The uniform jury instruction cited above is not an accurate statement of the law in that it allows a defendant to escape a conviction of first-degree murder even if the defendant does not show that he reasonably believed that he was terminating or preventing an unlawful interference.

[11]

We conclude that the instructions given by the circuit court, while not artfully drafted, accurately stated the law pertaining to the crime of imperfect self-defense manslaughter. The circuit court instructed the jury to find Camacho guilty of first-degree murder if "the belief by the defendant that he was entitled to use self-defense was unreasonable." This statement sufficiently describes the objective threshold element of imperfect self-defense manslaughter, under which a person is not entitled to use self-defense absent a reasonable belief that they are preventing or terminating an unlawful interference.

With specific regard to the crime of attempted imperfect self-defense manslaughter, the circuit court instructed the jury to find Camacho guilty if Camacho "was entitled to believe under the facts in this case that he was acting in self-defense, but the amount of force *885 used was unnecessary or excessive." The phrase "entitled to believe under the facts in this case that he was acting in self-defense" describes the initial objective threshold element. The circuit court then instructed the jury to find Camacho guilty of imperfect self-defense manslaughter if the force used was unnecessary (i.e. the defendant had an actual but unreasonable belief that force was necessary to prevent or terminate the unlawful interference) or excessive (i.e. the defendant had an unreasonable belief regarding the amount of force needed to prevent or terminate the unlawful interference). We therefore conclude that the instructions given by the circuit court, when read as a whole, accurately state the law pertaining to imperfect self-defense manslaughter.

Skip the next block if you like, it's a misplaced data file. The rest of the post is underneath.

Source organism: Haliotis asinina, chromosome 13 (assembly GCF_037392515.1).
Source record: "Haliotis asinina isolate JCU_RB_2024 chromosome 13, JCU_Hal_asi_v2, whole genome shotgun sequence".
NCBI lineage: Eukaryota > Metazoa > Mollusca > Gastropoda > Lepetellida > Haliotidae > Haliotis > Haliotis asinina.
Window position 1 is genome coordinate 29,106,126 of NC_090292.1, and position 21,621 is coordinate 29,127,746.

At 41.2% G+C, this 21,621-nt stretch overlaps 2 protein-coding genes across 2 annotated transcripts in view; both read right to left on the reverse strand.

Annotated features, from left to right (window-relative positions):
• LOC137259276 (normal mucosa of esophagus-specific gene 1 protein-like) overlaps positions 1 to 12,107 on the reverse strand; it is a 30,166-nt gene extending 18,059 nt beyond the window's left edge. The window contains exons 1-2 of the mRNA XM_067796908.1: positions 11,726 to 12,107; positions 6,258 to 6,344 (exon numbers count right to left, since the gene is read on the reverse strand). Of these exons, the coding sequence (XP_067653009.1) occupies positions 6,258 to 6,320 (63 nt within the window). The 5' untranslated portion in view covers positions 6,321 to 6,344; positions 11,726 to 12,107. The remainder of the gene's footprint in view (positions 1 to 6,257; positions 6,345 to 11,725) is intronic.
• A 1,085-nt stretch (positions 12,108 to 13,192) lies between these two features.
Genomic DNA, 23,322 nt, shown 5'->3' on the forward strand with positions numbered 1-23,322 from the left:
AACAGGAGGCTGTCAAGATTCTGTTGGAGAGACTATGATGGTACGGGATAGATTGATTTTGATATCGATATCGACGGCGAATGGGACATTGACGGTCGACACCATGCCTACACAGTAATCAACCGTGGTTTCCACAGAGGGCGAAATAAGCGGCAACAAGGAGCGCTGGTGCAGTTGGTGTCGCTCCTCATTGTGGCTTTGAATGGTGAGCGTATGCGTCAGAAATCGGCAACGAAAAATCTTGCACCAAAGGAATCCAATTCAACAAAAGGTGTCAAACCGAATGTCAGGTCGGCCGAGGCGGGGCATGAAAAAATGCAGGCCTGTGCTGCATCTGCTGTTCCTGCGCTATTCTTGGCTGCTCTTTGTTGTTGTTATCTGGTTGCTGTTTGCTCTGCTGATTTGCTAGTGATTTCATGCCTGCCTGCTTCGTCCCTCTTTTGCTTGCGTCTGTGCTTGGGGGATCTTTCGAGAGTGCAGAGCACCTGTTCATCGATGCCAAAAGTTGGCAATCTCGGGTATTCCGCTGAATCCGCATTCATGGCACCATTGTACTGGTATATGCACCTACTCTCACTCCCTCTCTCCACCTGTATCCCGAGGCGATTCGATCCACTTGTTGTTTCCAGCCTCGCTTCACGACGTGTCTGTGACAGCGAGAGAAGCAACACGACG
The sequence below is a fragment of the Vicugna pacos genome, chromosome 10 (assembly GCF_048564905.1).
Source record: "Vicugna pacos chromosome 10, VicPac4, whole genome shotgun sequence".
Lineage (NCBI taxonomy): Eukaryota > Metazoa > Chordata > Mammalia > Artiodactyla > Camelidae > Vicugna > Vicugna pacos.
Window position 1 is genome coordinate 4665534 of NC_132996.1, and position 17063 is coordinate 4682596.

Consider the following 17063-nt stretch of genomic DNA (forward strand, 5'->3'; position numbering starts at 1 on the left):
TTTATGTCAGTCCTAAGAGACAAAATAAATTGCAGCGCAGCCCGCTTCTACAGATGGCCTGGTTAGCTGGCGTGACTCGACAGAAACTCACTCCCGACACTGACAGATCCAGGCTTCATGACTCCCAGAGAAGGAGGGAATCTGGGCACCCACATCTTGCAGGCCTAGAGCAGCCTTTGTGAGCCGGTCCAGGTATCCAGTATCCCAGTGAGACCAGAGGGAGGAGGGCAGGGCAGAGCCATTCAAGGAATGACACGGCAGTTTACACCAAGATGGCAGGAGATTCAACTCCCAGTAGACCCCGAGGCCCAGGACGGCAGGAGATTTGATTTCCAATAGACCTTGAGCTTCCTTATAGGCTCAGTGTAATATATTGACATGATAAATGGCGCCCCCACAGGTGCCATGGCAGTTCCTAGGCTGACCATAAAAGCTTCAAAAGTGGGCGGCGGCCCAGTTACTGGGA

Finally, Camacho argues that the prosecutor denied him a fair trial by making an improper comment to the jury during closing arguments. Camacho claims that "it was absolutely the prosecutor's intent to convince the jury that a finding of `not guilty' as to Alfredo Camacho was the equivalent of a finding of `guilty' against Deputy Bach." Camacho complains of the following statement:

"I ask you to listen closely to the instructions given to you by the Court and read them closely. You're going to get the instructions. Don't give a compromised verdict in this case. Either find him guilty of what he did or let him go. That's what the justice system is about. I just wish I would have known about this earlier, so I could charge Deputy Bach and have the right defendant in this case rather than wasting all of your time and the defendant's time.... Don't consider an attempted manslaughter. Don't consider a less serious offense. You can if you want to find him not guilty. Because if you find his version of the events credible, Deputy Bach should be the one on trial, not the defendant."

*886 [12]